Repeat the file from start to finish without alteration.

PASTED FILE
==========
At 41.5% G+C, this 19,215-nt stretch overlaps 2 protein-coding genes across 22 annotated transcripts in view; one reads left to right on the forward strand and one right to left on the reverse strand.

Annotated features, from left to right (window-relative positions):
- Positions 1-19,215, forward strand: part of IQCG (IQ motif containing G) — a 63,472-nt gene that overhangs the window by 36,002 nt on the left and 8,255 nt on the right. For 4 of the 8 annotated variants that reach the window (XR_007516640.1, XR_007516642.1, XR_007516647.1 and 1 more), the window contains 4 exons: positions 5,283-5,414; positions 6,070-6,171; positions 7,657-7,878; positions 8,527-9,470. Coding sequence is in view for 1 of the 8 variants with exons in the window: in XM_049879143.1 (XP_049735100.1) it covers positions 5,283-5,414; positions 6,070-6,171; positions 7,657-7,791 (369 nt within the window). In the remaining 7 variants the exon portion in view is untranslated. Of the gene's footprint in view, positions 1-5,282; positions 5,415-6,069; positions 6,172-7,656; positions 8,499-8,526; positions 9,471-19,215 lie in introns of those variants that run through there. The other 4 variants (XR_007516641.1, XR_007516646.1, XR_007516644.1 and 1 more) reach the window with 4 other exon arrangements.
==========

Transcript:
At 41.5% G+C, this 19,215-nt stretch overlaps 2 protein-coding genes across 22 annotated transcripts in view; one reads left to right on the forward strand and one right to left on the reverse strand.

Annotated features, from left to right (window-relative positions):
- Positions 1-19,215, forward strand: part of IQCG (IQ motif containing G) — a 63,472-nt gene that overhangs the window by 36,002 nt on the left and 8,255 nt on the right. For 4 of the 8 annotated variants that reach the window (XR_007516640.1, XR_007516642.1, XR_007516647.1 and 1 more), the window contains 4 exons: positions 5,283-5,414; positions 6,070-6,171; positions 7,657-7,878; positions 8,527-9,470. Coding sequence is in view for 1 of the 8 variants with exons in the window: in XM_049879143.1 (XP_049735100.1) it covers positions 5,283-5,414; positions 6,070-6,171; positions 7,657-7,791 (369 nt within the window). In the remaining 7 variants the exon portion in view is untranslated. Of the gene's footprint in view, positions 1-5,282; positions 5,415-6,069; positions 6,172-7,656; positions 8,499-8,526; positions 9,471-19,215 lie in introns of those variants that run through there. The other 4 variants (XR_007516641.1, XR_007516646.1, XR_007516644.1 and 1 more) reach the window with 4 other exon arrangements.